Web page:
Emily T Gail Talk Story-John Porter, Luge Coach, Judge, Mentor, Enthusiast
February 24, 2018 12:13 PM PST
itunes pic

Did you watch LUGE at the Winter Olympics? Curious to know more about the sport. This is a talk story I had with John Porter 4 years ago on my ESPN Hawaii Emily T Gail Show. I listened to the show again last week after watching LUGE to refresh what John, who has been involved in the sport of LUGE for many years had shared with us. It was so interesting so I am running it again. John explains the development process for luge athletes, the significant differences between natural track and artificial track luge.

He also explains why it can be said that three of the five luge tracks in the country are located in Michigan. The artificial track at the Muskegon State Park which is iced is one. The 2-curve fiberglass track on which wheeled-sleds are used during three seasons in the state park is another. And then there is the half-mile long natural track in Negaunee, Michigan on which competitions at the local, national, continental, and World Cup levels have been held for 29 years.

It was a fun conversation for several reason. Informative however best of all John and I were classmates, played in our high school band together and was great to reconnect.

Emily T Gail Talk Story- Mark Rolfing, NBC Golf Channel
January 28, 2018 07:49 PM PST
itunes pic

Always fun to talk story with Mark Rolfing, NBC Golf Channel d
during the MItsubishi Electric Championship at Hualalai at Four Seasons Resort Hualalai.

We covered a lot of subjects. JR De Groote, Sports Editor West Hawaii Today was with us. I turned on my recorder as we were heading over to the Golf Channel Broadcast Booth where we were going to park and talk story in event Mark had to get on air. Mark was sharing a story about Tiger Woods and Peter Jacobson and Fluff Cowan who had been Peter's Caddie and ended up with Tiger. I met Fluff through Peter and followed all that so thought it was a story told by mark I wanted to share.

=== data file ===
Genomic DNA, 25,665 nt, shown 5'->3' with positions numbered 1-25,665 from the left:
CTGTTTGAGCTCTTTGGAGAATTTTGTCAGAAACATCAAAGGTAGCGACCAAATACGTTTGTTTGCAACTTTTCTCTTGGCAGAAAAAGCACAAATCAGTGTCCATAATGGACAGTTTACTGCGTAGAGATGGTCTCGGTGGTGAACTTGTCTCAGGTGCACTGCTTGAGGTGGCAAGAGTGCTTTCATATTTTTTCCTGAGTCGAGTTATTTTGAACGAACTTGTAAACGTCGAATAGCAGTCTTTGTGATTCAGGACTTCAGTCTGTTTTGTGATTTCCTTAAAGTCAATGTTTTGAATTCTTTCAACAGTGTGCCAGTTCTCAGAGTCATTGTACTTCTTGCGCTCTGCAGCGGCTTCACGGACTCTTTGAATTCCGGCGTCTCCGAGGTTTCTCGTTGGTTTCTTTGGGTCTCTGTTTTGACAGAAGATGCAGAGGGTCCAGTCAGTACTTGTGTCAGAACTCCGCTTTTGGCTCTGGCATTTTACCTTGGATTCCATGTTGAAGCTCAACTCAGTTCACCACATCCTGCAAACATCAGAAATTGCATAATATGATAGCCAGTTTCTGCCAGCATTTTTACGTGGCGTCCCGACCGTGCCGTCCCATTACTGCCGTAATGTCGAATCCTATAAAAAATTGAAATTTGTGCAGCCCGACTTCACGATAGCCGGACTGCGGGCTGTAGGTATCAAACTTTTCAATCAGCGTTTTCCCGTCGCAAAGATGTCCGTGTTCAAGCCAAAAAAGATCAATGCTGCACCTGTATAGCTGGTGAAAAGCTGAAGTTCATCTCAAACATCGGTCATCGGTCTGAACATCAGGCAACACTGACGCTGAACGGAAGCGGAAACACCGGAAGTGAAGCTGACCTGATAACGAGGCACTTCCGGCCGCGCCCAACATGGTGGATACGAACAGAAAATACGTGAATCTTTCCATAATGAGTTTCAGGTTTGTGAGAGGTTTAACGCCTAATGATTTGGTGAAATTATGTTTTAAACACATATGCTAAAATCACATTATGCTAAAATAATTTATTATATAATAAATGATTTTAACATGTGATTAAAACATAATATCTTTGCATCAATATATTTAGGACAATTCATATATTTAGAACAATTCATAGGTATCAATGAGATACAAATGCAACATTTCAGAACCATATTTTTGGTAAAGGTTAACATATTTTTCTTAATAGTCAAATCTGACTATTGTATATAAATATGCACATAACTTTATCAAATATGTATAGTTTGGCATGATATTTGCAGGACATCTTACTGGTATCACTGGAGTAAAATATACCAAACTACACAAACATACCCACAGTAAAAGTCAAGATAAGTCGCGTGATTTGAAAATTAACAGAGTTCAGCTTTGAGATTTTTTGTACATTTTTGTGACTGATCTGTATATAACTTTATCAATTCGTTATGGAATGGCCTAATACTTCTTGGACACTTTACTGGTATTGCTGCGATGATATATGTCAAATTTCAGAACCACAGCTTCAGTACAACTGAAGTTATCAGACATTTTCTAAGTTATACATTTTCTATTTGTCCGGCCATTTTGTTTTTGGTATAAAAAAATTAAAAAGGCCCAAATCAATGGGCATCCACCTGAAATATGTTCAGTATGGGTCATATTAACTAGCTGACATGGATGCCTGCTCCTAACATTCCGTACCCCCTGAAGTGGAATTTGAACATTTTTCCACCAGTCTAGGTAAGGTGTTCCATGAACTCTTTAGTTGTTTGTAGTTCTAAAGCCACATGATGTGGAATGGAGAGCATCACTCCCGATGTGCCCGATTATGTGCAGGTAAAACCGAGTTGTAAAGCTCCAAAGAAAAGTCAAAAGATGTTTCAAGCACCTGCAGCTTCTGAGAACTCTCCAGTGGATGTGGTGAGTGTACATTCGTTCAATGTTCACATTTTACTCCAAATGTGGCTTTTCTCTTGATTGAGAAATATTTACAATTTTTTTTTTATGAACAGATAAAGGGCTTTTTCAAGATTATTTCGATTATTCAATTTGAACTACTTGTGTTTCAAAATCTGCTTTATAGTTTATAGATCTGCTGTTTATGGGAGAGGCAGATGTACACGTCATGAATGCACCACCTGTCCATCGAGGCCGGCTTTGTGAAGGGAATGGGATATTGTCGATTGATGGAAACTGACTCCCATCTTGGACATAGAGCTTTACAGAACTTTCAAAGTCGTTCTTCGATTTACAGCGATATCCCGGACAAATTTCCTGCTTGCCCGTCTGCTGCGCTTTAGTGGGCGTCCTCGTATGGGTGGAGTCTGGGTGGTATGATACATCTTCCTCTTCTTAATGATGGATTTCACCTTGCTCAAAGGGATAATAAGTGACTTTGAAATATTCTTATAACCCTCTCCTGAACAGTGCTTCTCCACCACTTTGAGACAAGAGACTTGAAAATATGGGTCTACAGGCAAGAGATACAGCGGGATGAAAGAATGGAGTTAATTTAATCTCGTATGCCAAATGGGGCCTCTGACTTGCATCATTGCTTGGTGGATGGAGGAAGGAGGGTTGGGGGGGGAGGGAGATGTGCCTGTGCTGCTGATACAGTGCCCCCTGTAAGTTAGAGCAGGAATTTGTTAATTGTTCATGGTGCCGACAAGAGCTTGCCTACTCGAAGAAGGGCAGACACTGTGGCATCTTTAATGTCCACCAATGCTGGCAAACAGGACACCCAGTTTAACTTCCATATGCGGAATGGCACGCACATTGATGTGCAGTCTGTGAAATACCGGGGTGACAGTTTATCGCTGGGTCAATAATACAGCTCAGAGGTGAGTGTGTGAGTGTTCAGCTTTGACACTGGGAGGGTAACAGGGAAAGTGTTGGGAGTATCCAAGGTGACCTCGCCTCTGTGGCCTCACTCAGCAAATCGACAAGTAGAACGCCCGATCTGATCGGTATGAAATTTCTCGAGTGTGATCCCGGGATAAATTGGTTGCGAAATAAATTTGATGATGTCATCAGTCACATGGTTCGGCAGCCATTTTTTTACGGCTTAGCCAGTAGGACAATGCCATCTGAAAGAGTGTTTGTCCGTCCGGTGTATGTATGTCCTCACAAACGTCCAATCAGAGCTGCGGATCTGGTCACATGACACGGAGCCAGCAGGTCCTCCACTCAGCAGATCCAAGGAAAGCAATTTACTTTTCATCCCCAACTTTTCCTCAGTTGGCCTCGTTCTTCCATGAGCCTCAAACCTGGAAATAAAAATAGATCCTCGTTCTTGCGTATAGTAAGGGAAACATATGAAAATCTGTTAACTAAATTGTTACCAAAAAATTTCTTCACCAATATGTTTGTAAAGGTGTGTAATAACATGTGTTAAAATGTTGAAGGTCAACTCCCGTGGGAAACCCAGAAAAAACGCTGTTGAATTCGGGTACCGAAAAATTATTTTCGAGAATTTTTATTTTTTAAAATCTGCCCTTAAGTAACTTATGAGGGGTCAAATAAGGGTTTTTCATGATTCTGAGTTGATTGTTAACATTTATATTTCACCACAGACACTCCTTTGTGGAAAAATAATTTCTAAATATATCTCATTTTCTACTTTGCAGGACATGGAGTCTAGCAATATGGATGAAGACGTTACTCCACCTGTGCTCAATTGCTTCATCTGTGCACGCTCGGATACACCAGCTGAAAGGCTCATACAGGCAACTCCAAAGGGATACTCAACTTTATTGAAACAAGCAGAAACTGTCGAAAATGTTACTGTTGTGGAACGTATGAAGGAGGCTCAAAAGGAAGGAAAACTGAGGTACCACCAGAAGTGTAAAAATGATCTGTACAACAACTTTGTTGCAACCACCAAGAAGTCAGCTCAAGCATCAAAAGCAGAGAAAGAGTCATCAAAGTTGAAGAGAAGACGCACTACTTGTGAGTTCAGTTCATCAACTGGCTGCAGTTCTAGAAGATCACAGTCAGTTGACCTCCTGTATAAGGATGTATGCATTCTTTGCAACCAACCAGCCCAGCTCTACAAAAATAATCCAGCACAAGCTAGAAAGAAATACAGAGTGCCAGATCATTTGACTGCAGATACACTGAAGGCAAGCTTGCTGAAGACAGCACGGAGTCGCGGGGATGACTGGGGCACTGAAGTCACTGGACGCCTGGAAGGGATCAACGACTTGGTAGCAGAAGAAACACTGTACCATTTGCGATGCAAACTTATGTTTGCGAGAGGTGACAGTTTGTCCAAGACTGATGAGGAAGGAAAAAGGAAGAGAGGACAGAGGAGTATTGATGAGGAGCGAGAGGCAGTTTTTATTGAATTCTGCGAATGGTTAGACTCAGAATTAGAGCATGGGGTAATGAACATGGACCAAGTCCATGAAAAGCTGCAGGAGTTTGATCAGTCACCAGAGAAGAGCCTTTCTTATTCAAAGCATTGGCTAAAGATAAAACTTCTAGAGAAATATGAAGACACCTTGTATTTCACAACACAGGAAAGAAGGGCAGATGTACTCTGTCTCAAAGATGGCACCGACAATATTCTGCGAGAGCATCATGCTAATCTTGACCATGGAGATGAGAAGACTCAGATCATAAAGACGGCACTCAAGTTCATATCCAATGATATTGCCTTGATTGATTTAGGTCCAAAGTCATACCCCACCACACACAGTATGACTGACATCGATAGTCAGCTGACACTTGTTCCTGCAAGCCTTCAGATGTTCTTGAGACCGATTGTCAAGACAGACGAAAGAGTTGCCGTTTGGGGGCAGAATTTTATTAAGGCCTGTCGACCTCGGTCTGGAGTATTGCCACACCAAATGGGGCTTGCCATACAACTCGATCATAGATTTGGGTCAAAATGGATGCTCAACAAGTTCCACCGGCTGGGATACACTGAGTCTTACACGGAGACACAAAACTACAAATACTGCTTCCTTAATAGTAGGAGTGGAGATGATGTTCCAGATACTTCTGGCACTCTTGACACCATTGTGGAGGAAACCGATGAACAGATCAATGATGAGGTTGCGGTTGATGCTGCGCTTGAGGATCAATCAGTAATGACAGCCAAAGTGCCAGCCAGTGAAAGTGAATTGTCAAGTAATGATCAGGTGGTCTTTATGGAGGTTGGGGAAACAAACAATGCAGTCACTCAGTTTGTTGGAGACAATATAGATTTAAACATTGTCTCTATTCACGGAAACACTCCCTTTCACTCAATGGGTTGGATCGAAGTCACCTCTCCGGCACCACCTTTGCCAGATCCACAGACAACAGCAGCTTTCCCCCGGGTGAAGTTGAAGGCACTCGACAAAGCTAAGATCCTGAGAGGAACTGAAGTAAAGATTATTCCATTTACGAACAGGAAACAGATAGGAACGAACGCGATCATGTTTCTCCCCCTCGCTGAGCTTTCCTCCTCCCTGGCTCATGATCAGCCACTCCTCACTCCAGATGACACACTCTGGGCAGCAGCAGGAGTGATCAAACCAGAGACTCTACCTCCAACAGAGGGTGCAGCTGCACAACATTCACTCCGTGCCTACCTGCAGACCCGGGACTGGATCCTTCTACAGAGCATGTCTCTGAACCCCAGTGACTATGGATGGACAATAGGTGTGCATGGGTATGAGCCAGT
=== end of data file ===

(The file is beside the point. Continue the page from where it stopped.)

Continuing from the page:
After we settled in while we were talking I shifted into video ... so our sound shifts at that point. I put the two together so I could share our whole talk story.

Emily T Gail Talk Story-Brendan Moynahan, Director of Golf Hualalai Four Seasons Resort
January 27, 2018 08:00 PM PST
itunes pic

Brendan Moynahan talks story with JR DeGroote, Sports Editor West Hawaii Today and me at the 2018 PGA TOUR Champions MItsubishi Electric Championship at Hualalai on Hawaii Island after the 2nd round was complete and his long time friend Jerry Kelly was one of the leaders.

Brendan is the Director of Golf Operations at Hualalai and shares stories about the Mitsubishi Electric Championship and his experiences with many of the Champions Tour players including Jerry Kelly who Brendan met when Brendan was Head Golf Professional at the Experience at Koele
on Lanai in Hawaii.

Brendan talks about his Dad Mike Moynahan who was a Master Club maker, who won awards for his craft and contributed in many ways to the game of golf and charities.

Jerry Kelly won the Mitsubishi Electric Championship and gave Brendan a whole lot of credit for the comfort Jerry feels playing in Hawaii at the Sony and at the Hualalai Golf Course home of the Mitsubishi Electric Championship.

Brendan represented Hawaii in the US Amateur Golf Tournament in 1987 and 1989. After turning professional in 1991 Brendan won 10 Aloha Section PGA tournaments and represented Hawaii eight times in the PGA Club Professional Championships.

Brendan became an associate and teaching golf professional at Kapalua Golf Resort on the island of Maui, upon his return to the Islands, earning more accolades, such as the Maui Golf Magazine Player of the Year award in 1997 and Assistant Professional of the Year in 1998 by the Aloha Section of the PGA. He then moved to Lanai and became the head golf professional of the island’s two esteemed courses. In 2005, Moynahan returned to Hawaii Island, where his family resides, assuming the role of Head Golf Professional at Hualalai Golf Club. In 2009, he was promoted to his current position as Director of Golf.

Next Page